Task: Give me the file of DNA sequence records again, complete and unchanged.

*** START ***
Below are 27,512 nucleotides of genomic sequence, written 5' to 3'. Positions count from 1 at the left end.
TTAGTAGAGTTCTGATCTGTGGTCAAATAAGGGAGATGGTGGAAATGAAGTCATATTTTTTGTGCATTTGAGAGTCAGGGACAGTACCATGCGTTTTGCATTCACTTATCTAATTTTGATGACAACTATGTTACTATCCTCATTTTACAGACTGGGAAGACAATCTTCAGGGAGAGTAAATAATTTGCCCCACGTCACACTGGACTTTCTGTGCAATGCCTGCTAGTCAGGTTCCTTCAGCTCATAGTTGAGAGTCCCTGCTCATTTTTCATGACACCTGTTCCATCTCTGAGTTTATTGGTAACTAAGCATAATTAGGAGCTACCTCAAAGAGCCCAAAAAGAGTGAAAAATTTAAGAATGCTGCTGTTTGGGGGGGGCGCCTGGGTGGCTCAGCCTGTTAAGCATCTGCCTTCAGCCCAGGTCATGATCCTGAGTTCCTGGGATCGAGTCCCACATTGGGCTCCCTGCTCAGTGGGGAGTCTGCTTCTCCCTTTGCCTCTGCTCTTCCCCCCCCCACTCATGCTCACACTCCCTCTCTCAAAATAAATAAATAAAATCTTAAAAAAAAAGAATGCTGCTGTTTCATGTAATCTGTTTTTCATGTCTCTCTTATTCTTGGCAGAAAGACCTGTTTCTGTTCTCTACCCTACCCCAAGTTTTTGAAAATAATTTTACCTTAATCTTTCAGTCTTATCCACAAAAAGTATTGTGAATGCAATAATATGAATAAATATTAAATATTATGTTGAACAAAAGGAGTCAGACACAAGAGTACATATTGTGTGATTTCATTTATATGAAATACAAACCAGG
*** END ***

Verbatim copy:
Below are 27,512 nucleotides of genomic sequence, written 5' to 3'. Positions count from 1 at the left end.
TTAGTAGAGTTCTGATCTGTGGTCAAATAAGGGAGATGGTGGAAATGAAGTCATATTTTTTGTGCATTTGAGAGTCAGGGACAGTACCATGCGTTTTGCATTCACTTATCTAATTTTGATGACAACTATGTTACTATCCTCATTTTACAGACTGGGAAGACAATCTTCAGGGAGAGTAAATAATTTGCCCCACGTCACACTGGACTTTCTGTGCAATGCCTGCTAGTCAGGTTCCTTCAGCTCATAGTTGAGAGTCCCTGCTCATTTTTCATGACACCTGTTCCATCTCTGAGTTTATTGGTAACTAAGCATAATTAGGAGCTACCTCAAAGAGCCCAAAAAGAGTGAAAAATTTAAGAATGCTGCTGTTTGGGGGGGGCGCCTGGGTGGCTCAGCCTGTTAAGCATCTGCCTTCAGCCCAGGTCATGATCCTGAGTTCCTGGGATCGAGTCCCACATTGGGCTCCCTGCTCAGTGGGGAGTCTGCTTCTCCCTTTGCCTCTGCTCTTCCCCCCCCCACTCATGCTCACACTCCCTCTCTCAAAATAAATAAATAAAATCTTAAAAAAAAAGAATGCTGCTGTTTCATGTAATCTGTTTTTCATGTCTCTCTTATTCTTGGCAGAAAGACCTGTTTCTGTTCTCTACCCTACCCCAAGTTTTTGAAAATAATTTTACCTTAATCTTTCAGTCTTATCCACAAAAAGTATTGTGAATGCAATAATATGAATAAATATTAAATATTATGTTGAACAAAAGGAGTCAGACACAAGAGTACATATTGTGTGATTTCATTTATATGAAATACAAACCAGG